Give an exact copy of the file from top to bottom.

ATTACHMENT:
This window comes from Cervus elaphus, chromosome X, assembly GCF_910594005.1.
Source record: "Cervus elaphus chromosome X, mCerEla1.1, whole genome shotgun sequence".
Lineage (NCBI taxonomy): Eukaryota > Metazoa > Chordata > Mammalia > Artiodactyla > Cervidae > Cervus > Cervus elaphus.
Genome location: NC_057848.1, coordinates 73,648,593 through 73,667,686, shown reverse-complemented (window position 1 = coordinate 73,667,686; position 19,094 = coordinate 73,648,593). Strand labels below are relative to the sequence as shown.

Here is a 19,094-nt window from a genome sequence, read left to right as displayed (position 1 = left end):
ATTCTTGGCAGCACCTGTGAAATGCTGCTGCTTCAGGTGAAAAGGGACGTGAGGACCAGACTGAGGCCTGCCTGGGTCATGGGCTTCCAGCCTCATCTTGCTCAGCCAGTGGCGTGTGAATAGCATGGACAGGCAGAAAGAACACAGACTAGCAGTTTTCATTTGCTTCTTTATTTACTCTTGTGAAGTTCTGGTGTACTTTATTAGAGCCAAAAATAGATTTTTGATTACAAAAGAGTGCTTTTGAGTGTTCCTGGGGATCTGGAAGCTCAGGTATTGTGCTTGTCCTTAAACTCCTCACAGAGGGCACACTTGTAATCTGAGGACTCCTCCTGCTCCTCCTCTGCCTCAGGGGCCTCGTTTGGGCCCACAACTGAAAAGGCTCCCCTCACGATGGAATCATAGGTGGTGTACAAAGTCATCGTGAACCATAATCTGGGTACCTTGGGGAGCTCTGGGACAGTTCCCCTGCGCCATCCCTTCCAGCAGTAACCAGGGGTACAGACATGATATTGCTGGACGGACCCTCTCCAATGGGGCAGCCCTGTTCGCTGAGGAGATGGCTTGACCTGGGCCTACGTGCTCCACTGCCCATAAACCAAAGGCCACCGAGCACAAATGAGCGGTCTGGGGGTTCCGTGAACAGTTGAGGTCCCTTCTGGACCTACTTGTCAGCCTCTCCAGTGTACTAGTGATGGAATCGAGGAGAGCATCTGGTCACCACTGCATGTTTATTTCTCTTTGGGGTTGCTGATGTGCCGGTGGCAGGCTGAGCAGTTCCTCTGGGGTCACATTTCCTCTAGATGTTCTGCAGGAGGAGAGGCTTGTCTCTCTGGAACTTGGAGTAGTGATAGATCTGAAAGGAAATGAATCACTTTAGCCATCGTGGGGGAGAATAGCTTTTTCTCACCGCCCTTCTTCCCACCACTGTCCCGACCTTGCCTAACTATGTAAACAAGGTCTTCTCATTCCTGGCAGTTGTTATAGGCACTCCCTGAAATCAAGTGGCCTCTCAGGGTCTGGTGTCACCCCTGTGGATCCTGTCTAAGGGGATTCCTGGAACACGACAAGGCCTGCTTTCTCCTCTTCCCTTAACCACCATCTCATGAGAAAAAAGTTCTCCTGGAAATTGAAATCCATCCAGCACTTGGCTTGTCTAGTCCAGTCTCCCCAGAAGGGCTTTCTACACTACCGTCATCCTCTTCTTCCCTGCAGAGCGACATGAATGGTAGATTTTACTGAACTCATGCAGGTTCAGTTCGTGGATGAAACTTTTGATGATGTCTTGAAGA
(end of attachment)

This window comes from Cervus elaphus, chromosome X, assembly GCF_910594005.1.
Source record: "Cervus elaphus chromosome X, mCerEla1.1, whole genome shotgun sequence".
Lineage (NCBI taxonomy): Eukaryota > Metazoa > Chordata > Mammalia > Artiodactyla > Cervidae > Cervus > Cervus elaphus.
Genome location: NC_057848.1, coordinates 73,648,593 through 73,667,686, shown reverse-complemented (window position 1 = coordinate 73,667,686; position 19,094 = coordinate 73,648,593). Strand labels below are relative to the sequence as shown.

Here is a 19,094-nt window from a genome sequence, read left to right as displayed (position 1 = left end):
ATTCTTGGCAGCACCTGTGAAATGCTGCTGCTTCAGGTGAAAAGGGACGTGAGGACCAGACTGAGGCCTGCCTGGGTCATGGGCTTCCAGCCTCATCTTGCTCAGCCAGTGGCGTGTGAATAGCATGGACAGGCAGAAAGAACACAGACTAGCAGTTTTCATTTGCTTCTTTATTTACTCTTGTGAAGTTCTGGTGTACTTTATTAGAGCCAAAAATAGATTTTTGATTACAAAAGAGTGCTTTTGAGTGTTCCTGGGGATCTGGAAGCTCAGGTATTGTGCTTGTCCTTAAACTCCTCACAGAGGGCACACTTGTAATCTGAGGACTCCTCCTGCTCCTCCTCTGCCTCAGGGGCCTCGTTTGGGCCCACAACTGAAAAGGCTCCCCTCACGATGGAATCATAGGTGGTGTACAAAGTCATCGTGAACCATAATCTGGGTACCTTGGGGAGCTCTGGGACAGTTCCCCTGCGCCATCCCTTCCAGCAGTAACCAGGGGTACAGACATGATATTGCTGGACGGACCCTCTCCAATGGGGCAGCCCTGTTCGCTGAGGAGATGGCTTGACCTGGGCCTACGTGCTCCACTGCCCATAAACCAAAGGCCACCGAGCACAAATGAGCGGTCTGGGGGTTCCGTGAACAGTTGAGGTCCCTTCTGGACCTACTTGTCAGCCTCTCCAGTGTACTAGTGATGGAATCGAGGAGAGCATCTGGTCACCACTGCATGTTTATTTCTCTTTGGGGTTGCTGATGTGCCGGTGGCAGGCTGAGCAGTTCCTCTGGGGTCACATTTCCTCTAGATGTTCTGCAGGAGGAGAGGCTTGTCTCTCTGGAACTTGGAGTAGTGATAGATCTGAAAGGAAATGAATCACTTTAGCCATCGTGGGGGAGAATAGCTTTTTCTCACCGCCCTTCTTCCCACCACTGTCCCGACCTTGCCTAACTATGTAAACAAGGTCTTCTCATTCCTGGCAGTTGTTATAGGCACTCCCTGAAATCAAGTGGCCTCTCAGGGTCTGGTGTCACCCCTGTGGATCCTGTCTAAGGGGATTCCTGGAACACGACAAGGCCTGCTTTCTCCTCTTCCCTTAACCACCATCTCATGAGAAAAAAGTTCTCCTGGAAATTGAAATCCATCCAGCACTTGGCTTGTCTAGTCCAGTCTCCCCAGAAGGGCTTTCTACACTACCGTCATCCTCTTCTTCCCTGCAGAGCGACATGAATGGTAGATTTTACTGAACTCATGCAGGTTCAGTTCGTGGATGAAACTTTTGATGATGTCTTGAAGA